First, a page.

By mastering the project requirements process, business analysts and project managers can better manage customers’ expectations and satisfy their needs. Requirements discovery is the first step to a successful project. This workshop focuses on the skills necessary to thoroughly gather requirements from stakeholders, procedures, system components, and various business documents. Quality requirements statements are the next step in a successful project. This workshop provides the best practices to write specific, measurable, achievable, realistic, and traceable, requirements statements. Finally, requirements must be properly communicated, validated and signed off to achieve a successful project outcome. By the end of this course, participants will have accomplished all three. Overall the workshop is designed to give participants the skills, hands-on application and confidence they need to tackle any project by producing and gaining approval for a quality requirements document.
Those who need an advanced and detailed approach to defining business/technical requirements and implementing new processes or methodologies.
Previous professional experience in business analysis is required.
What is a Requirement?
Business Analysis Body of Knowledge (BABOK) Companies
The Cost of Bad Requirements
The System Development Life Cycle
2. Requirements Process
Types of Requirements
Developing Requirements – Where do We Begin?
Current State vs. Future State
Performing Enterprise Analysis
The Requirements Attributes for Traceability to the Source
Requirements Exclusions – Out of Scope
The Phased or Iterative Approach
Dictionary of Terms
Planning on Requirements Work
3. Requirement Essentials
How Shall We Write Requirements?
Guidelines for Documenting Requirements
The Grammar of Requirements
Measuring Success (Testing Requirements)
Requirements Statements vs. Design Statements
Turning Design Statements into Requirements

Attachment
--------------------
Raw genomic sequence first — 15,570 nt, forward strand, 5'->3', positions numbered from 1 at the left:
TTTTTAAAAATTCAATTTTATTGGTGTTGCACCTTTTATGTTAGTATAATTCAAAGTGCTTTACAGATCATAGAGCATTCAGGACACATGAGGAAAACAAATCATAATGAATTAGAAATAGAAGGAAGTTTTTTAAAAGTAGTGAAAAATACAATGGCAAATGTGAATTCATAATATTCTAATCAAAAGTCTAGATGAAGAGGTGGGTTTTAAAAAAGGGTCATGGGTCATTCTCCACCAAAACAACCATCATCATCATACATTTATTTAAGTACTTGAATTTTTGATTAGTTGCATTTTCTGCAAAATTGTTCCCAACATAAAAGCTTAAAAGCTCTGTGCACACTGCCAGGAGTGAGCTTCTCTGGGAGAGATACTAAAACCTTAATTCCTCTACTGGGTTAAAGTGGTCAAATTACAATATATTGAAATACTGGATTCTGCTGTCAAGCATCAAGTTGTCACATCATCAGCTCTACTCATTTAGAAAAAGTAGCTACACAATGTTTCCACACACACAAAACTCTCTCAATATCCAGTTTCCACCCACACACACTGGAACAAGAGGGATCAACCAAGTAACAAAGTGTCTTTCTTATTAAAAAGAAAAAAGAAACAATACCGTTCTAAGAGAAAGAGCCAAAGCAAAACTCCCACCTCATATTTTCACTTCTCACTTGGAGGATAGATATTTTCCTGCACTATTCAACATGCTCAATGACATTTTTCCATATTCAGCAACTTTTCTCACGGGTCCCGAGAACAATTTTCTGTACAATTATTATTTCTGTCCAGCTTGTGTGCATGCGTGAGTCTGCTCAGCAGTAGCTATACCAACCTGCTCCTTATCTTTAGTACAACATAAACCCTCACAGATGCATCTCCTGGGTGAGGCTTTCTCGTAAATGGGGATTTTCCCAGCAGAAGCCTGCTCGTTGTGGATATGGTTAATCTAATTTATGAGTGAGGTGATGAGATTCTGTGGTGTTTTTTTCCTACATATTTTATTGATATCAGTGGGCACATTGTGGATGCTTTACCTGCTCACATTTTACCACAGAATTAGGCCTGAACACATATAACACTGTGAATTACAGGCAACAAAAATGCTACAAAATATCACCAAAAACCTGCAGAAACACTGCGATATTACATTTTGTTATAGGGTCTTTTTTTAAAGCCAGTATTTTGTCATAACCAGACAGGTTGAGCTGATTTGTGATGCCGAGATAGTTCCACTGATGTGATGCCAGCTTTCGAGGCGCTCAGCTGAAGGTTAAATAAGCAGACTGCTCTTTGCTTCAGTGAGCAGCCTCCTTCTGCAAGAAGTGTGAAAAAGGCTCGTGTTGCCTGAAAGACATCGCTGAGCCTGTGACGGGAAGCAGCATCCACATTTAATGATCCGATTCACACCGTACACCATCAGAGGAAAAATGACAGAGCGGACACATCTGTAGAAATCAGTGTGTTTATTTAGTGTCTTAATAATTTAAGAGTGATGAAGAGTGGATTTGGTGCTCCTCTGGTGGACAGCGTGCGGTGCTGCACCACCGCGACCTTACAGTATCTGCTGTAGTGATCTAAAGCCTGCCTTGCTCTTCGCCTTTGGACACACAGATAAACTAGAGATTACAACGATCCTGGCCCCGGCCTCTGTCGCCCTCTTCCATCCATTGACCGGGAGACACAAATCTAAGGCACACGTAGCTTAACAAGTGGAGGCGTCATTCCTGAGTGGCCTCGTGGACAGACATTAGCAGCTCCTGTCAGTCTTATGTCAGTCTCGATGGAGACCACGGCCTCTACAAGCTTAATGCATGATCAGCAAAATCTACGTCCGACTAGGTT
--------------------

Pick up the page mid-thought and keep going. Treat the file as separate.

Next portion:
4. The Business Case
Documenting the Business Case
Building the Business Case
Actors and External Entities
The Context Diagram
5. Stakeholder Requirements
The People Side of Requirements
Best Practices for Stakeholder Interactions
Working with People
Requirements Elicitation Techniques
Identifying Stakeholder Requirements
Facilitating a Requirements Discovery Session
Structure of a Facilitated Session
6. Functional Requirements
Level of Detail for Functional Requirements
So What Are Functions?
Words to Avoid
Where Can We Find Functional Requirements?
Writing Functional Requirements from Stakeholder Requirements
Writing Functional Requirements from a Use Case
Writing into Functional Requirements from Artifacts
7. Non-Functional Requirements
Reliability Requirement Statements
Performance Efficiency Requirement Statements
Operability & Usability Requirement Statement
Security Requirement Statements
Compatibility Requirement Statements
Maintainability and Supportability Requirements
Transferability and Portability
Where Can We Find Quality of Service Requirements?
Other Places to Look for Non-Functional Requirements
Writing Non-Functional Requirements from Stakeholder Requirements
Writing Non-Functional Requirements from Use Cases
Writing Non-Functional Requirements from Functional Requirements
Writing Non-Functional Requirements from Artifacts Transition Requirements
8. The Requirements Communication
Purpose of Requirements Communication
Levels of Requirements Communication
The Requirements Baseline